Strasbourg Terror Suspect Identified, Known to Be a Radicalized Islamist

Paris public prosecutor: Strasbourg shooting suspect cried out 'allahu akbar,' according to witnesses

French police officers patrol next to Notre-Dame cathedral of Strasbourg following a shooting in the city of Strasbourg, eastern France, Wednesday, Dec. 12, 2018
AP Photo/Jean Francois Badias

The man suspected of carrying out a fatal shooting attack in Strasbourg on Tuesday night had cried out "Allahu Akbar" during the attack, said Paris prosecutor Remy Heitz. 

"Considering the target, his way of operating, his profile and the testimonies of those who heard him yell 'Allahu Akbar', the anti-terrorist police has been called into action," Heitz told reporters on Wednesday. 

Police have identified the suspect as Strasbourg-born Cherif Chekatt, 29, who is on an intelligence services watch list as a potential security risk. 

Heitz also said the suspect, who allegedly killed two people and wounded 12 others at a French Christmas market, was injured, according to the driver of the taxi he used to escape.

Neighbors of the man suspected of attacking Strasbourg's Christmas market have described him as destabilized by his time in prison.

"You can just tell," said one of the young men from the apartment block where suspected gunman Cherif Chekatt lived, lightly touching the side of his head. They feared being publicly named because the gunman is still being hunted by police.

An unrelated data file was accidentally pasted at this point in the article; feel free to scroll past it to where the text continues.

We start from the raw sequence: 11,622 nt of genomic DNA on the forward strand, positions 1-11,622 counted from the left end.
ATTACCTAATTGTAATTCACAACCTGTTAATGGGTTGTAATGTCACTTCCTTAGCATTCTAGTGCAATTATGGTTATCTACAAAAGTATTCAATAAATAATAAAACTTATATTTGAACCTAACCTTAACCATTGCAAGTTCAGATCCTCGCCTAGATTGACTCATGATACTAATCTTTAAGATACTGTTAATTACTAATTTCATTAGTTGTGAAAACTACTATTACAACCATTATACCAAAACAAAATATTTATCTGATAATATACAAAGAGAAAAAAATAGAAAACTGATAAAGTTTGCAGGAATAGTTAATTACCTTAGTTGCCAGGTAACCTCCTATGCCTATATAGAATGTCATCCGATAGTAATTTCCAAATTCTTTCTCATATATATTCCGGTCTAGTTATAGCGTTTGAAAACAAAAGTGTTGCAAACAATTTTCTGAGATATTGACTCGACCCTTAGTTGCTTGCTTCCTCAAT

A neighbor, who also asked not to be named, said he was rarely home. She said she last saw him Monday from her window, which looks out on a common hallway, and he was with another man.

The lock of the door is broken at the suspect's apartment. Police were guarding the building where the gunman was believed to have lived, in an outer neighborhood of Strasbourg.

Heitz confirmed Chekatt has been convicted 27 times in France, Germany and Switzerland. 

The German BKA criminal police spokeswoman said Chekatt was imprisoned in Germany in 2016 and 2017 on theft charges, and was deported to France in 2017.

German authorities were cooperating closely with French officials as a manhunt continued for the suspected attacker, the spokeswoman said.